With Strings Attached

September 3, 2009

I watched a movie years ago that made fun of one of the main characters’ unrealistic and flighty viewpoint in the following song lyrics:

“Be optimistic,

Don’t be a grumpy,

When the world gets lumpy

Just smile, smile, smile and be happy…”

Of course, this was not done in a flattering way. Adele August, played by Susan Sarandon, never acknowledged what was really going on in her life, choosing to only pay attention to the things that she liked instead.

Some people view any optimistic viewpoint in this same light. I’ve heard it said that an optimistic viewpoint means that you aren’t paying enough attention, or that you are not facing the real facts.

However, I do not believe that this pessimistic “gloom and doom” viewpoint is any less skewed. It has long been one of my mottoes that at any moment, any of us can look around at our life and find just as many things to be happy about and grateful for as the opposite.  Our outlook, mood, and level of happiness simply depends on what we choose to pay attention to.

Of course, this is not to say that bad news should not be paid attention to. Rather, it should immediately be dealt with so as not to hold a raincloud over our heads. Indeed, a Chinese study* released this month found that people react to daily stresses more effectively when they hold an optimistic world view. So if you choose to harp on that which you are happy and excited about rather than choosing to continually remind yourself of the bad things that could happen, it seems like when those bad things do happen every now and then, they are better handled.

It seems to me that those of us who believe that if we don’t always remind ourselves of the worst case scenarios in order to “be prepared” for them should try to take a more positive approach, for just the same reason.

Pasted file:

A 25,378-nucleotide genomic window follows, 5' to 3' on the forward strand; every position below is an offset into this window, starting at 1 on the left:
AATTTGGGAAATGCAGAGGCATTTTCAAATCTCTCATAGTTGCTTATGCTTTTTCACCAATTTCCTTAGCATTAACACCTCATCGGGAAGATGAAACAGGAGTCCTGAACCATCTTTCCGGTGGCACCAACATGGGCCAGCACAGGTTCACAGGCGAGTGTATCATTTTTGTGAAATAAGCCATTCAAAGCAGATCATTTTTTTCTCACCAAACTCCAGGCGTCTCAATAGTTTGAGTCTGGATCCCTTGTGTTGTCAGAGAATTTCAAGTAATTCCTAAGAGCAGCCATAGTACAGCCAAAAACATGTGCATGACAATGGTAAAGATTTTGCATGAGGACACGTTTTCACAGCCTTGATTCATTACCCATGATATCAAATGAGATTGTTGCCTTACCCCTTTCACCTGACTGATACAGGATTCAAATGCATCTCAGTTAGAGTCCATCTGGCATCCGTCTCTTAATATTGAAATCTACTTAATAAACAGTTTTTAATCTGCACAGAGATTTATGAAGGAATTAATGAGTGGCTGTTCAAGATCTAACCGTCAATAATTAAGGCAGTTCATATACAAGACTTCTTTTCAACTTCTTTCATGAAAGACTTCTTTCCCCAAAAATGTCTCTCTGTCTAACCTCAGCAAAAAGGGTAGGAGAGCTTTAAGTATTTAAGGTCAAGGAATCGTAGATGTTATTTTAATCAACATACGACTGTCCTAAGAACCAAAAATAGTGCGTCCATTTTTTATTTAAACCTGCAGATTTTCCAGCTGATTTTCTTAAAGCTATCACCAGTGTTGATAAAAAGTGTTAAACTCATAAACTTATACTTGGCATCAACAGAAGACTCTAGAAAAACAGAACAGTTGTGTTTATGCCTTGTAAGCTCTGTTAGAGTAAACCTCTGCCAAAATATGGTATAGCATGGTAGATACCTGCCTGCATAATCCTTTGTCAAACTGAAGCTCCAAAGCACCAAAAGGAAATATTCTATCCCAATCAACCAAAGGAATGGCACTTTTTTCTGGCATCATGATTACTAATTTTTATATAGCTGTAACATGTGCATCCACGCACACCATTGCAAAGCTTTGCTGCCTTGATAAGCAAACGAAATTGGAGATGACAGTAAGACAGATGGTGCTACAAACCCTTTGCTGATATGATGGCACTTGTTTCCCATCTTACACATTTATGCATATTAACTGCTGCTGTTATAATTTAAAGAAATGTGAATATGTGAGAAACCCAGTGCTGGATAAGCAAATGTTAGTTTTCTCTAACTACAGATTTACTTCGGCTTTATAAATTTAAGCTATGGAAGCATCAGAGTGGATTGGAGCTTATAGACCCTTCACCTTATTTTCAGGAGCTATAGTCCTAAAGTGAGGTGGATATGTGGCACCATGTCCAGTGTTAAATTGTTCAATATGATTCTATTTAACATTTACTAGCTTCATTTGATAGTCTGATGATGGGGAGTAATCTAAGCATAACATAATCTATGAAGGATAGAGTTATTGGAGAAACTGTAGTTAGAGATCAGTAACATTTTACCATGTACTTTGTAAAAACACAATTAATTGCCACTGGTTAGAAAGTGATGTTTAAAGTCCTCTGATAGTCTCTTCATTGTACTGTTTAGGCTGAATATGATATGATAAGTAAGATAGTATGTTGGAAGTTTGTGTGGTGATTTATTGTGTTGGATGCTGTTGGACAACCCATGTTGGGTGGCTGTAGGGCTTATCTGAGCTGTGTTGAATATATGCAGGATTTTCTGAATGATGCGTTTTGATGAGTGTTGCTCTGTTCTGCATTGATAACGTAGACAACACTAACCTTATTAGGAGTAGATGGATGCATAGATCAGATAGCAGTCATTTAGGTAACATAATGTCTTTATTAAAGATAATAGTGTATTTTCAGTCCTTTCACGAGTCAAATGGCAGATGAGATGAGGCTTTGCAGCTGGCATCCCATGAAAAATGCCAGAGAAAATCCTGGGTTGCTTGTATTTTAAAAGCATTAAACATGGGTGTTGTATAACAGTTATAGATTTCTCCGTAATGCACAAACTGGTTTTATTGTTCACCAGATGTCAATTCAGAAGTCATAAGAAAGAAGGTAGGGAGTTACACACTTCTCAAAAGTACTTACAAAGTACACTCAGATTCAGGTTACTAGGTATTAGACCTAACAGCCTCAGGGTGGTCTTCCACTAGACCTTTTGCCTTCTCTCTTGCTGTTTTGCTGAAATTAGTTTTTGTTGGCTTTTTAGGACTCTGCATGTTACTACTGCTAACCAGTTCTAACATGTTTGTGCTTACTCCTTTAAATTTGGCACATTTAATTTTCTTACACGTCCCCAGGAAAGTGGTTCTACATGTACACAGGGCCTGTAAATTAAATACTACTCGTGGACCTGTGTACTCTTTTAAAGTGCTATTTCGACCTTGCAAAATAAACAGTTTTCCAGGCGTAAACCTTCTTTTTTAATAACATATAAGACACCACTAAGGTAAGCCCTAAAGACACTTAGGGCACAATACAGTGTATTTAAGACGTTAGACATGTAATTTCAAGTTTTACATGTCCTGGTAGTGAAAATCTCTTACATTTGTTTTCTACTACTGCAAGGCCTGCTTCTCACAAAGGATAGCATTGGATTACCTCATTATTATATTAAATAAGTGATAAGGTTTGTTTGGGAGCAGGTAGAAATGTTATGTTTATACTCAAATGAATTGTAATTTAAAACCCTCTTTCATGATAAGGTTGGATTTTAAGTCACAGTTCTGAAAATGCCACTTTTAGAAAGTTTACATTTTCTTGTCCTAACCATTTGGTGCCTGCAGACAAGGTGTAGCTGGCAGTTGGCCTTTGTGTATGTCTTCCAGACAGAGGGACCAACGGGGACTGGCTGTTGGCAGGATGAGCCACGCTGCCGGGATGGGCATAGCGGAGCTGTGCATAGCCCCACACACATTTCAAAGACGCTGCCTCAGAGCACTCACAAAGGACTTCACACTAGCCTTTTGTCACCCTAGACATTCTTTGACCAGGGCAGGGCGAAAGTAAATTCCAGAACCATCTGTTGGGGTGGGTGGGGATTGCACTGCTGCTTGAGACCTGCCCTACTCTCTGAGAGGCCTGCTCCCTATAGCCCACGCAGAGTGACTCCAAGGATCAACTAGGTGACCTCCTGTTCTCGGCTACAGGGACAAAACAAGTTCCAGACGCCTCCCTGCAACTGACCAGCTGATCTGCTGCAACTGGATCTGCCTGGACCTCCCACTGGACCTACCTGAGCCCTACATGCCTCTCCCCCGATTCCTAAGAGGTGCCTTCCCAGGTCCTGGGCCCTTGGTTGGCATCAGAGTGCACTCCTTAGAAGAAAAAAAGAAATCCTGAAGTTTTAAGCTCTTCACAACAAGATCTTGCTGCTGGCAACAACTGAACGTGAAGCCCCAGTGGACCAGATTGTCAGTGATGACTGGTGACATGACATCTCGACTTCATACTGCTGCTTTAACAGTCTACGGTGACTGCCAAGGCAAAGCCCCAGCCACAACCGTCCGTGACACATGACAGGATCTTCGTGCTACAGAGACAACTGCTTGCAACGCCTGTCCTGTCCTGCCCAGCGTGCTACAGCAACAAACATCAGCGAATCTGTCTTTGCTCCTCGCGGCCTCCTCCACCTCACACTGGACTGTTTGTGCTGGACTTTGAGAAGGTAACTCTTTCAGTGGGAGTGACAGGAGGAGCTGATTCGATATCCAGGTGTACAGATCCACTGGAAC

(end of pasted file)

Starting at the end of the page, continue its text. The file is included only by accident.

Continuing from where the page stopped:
Funnily enough, both optimists and pessimists believe that the future will be better than the present**. Optimists may simply see things as getting better and better over time, and pessimists may assume that since today is bad, tomorrow must be better.

The difference from here may be whether tomorrow actually does get better. Since today’s tomorrows inevitably become todays themselves, someone who sees their current environment as a more positive place may come out ahead after all.

With this in mind, try for the next few days to look at your current environment and spend more time thinking about the things you like than the things you don’t. What will you remember in the years to come? What will you miss?

(this article has been a weekly pick-me-up, courtesy of A Luminous Life)

*(2009). Dispositional optimism buffers the impact of daily hassles on mental health in Chinese adolescents. Personality and Individual Differences, 47(4), 247-249.

**Busseri, M., Choma, B., Sadava, S. (2009). “As good as it gets” or “The best is yet to come”? How optimists and pessimists view their past, present, and anticipated future life satisfaction. Personality and Individual Differences, 47(4), 352-356.


The Luckiest

August 24, 2009